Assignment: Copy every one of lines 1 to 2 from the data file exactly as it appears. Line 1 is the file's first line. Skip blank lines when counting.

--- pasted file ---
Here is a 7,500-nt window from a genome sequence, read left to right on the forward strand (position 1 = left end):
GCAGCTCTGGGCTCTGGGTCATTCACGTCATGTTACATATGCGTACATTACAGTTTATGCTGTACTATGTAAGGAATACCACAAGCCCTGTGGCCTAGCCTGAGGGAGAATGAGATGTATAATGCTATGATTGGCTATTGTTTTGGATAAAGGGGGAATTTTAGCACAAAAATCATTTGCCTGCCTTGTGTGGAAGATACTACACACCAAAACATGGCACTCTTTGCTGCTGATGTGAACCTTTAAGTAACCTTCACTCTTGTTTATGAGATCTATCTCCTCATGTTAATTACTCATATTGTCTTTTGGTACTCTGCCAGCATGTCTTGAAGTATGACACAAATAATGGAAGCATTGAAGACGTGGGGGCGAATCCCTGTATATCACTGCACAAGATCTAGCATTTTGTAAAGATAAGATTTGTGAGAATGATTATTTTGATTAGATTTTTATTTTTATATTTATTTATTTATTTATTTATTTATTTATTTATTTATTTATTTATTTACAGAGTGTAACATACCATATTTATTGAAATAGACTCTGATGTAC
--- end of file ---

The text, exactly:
Here is a 7,500-nt window from a genome sequence, read left to right on the forward strand (position 1 = left end):
GCAGCTCTGGGCTCTGGGTCATTCACGTCATGTTACATATGCGTACATTACAGTTTATGCTGTACTATGTAAGGAATACCACAAGCCCTGTGGCCTAGCCTGAGGGAGAATGAGATGTATAATGCTATGATTGGCTATTGTTTTGGATAAAGGGGGAATTTTAGCACAAAAATCATTTGCCTGCCTTGTGTGGAAGATACTACACACCAAAACATGGCACTCTTTGCTGCTGATGTGAACCTTTAAGTAACCTTCACTCTTGTTTATGAGATCTATCTCCTCATGTTAATTACTCATATTGTCTTTTGGTACTCTGCCAGCATGTCTTGAAGTATGACACAAATAATGGAAGCATTGAAGACGTGGGGGCGAATCCCTGTATATCACTGCACAAGATCTAGCATTTTGTAAAGATAAGATTTGTGAGAATGATTATTTTGATTAGATTTTTATTTTTATATTTATTTATTTATTTATTTATTTATTTATTTATTTATTTATTTATTTACAGAGTGTAACATACCATATTTATTGAAATAGACTCTGATGTAC